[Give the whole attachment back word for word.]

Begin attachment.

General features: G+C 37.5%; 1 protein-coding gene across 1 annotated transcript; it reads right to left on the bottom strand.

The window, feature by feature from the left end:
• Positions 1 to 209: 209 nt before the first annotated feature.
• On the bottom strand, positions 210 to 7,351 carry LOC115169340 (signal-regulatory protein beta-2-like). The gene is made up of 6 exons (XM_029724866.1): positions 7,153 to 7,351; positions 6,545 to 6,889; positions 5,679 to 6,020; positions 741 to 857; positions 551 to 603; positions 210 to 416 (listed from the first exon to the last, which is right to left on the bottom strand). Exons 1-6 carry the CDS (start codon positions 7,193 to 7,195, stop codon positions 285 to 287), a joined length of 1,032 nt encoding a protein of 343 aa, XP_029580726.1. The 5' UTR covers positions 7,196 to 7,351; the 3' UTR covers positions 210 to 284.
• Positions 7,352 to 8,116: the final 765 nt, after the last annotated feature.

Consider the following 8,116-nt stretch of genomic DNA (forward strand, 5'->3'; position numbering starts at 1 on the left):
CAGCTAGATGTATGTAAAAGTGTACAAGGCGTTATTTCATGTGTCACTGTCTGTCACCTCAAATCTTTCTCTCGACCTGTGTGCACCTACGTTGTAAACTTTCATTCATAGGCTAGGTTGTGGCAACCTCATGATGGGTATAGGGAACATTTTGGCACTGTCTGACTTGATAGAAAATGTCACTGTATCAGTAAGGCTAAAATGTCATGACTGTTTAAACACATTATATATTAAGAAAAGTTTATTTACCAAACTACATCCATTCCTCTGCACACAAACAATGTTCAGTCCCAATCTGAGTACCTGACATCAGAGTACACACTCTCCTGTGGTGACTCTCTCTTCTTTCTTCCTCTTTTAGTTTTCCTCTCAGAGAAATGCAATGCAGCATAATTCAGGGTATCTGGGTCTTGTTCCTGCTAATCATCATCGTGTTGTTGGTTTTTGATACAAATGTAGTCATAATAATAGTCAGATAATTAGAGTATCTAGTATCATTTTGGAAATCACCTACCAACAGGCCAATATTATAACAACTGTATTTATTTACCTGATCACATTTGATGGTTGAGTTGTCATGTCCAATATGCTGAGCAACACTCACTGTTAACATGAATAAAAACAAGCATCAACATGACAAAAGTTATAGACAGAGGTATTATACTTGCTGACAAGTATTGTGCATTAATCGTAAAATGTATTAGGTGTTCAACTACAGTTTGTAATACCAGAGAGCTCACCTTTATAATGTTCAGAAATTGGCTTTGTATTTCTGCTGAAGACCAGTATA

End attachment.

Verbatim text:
General features: G+C 37.5%; 1 protein-coding gene across 1 annotated transcript; it reads right to left on the bottom strand.

The window, feature by feature from the left end:
• Positions 1 to 209: 209 nt before the first annotated feature.
• On the bottom strand, positions 210 to 7,351 carry LOC115169340 (signal-regulatory protein beta-2-like). The gene is made up of 6 exons (XM_029724866.1): positions 7,153 to 7,351; positions 6,545 to 6,889; positions 5,679 to 6,020; positions 741 to 857; positions 551 to 603; positions 210 to 416 (listed from the first exon to the last, which is right to left on the bottom strand). Exons 1-6 carry the CDS (start codon positions 7,193 to 7,195, stop codon positions 285 to 287), a joined length of 1,032 nt encoding a protein of 343 aa, XP_029580726.1. The 5' UTR covers positions 7,196 to 7,351; the 3' UTR covers positions 210 to 284.
• Positions 7,352 to 8,116: the final 765 nt, after the last annotated feature.

Consider the following 8,116-nt stretch of genomic DNA (forward strand, 5'->3'; position numbering starts at 1 on the left):
CAGCTAGATGTATGTAAAAGTGTACAAGGCGTTATTTCATGTGTCACTGTCTGTCACCTCAAATCTTTCTCTCGACCTGTGTGCACCTACGTTGTAAACTTTCATTCATAGGCTAGGTTGTGGCAACCTCATGATGGGTATAGGGAACATTTTGGCACTGTCTGACTTGATAGAAAATGTCACTGTATCAGTAAGGCTAAAATGTCATGACTGTTTAAACACATTATATATTAAGAAAAGTTTATTTACCAAACTACATCCATTCCTCTGCACACAAACAATGTTCAGTCCCAATCTGAGTACCTGACATCAGAGTACACACTCTCCTGTGGTGACTCTCTCTTCTTTCTTCCTCTTTTAGTTTTCCTCTCAGAGAAATGCAATGCAGCATAATTCAGGGTATCTGGGTCTTGTTCCTGCTAATCATCATCGTGTTGTTGGTTTTTGATACAAATGTAGTCATAATAATAGTCAGATAATTAGAGTATCTAGTATCATTTTGGAAATCACCTACCAACAGGCCAATATTATAACAACTGTATTTATTTACCTGATCACATTTGATGGTTGAGTTGTCATGTCCAATATGCTGAGCAACACTCACTGTTAACATGAATAAAAACAAGCATCAACATGACAAAAGTTATAGACAGAGGTATTATACTTGCTGACAAGTATTGTGCATTAATCGTAAAATGTATTAGGTGTTCAACTACAGTTTGTAATACCAGAGAGCTCACCTTTATAATGTTCAGAAATTGGCTTTGTATTTCTGCTGAAGACCAGTATA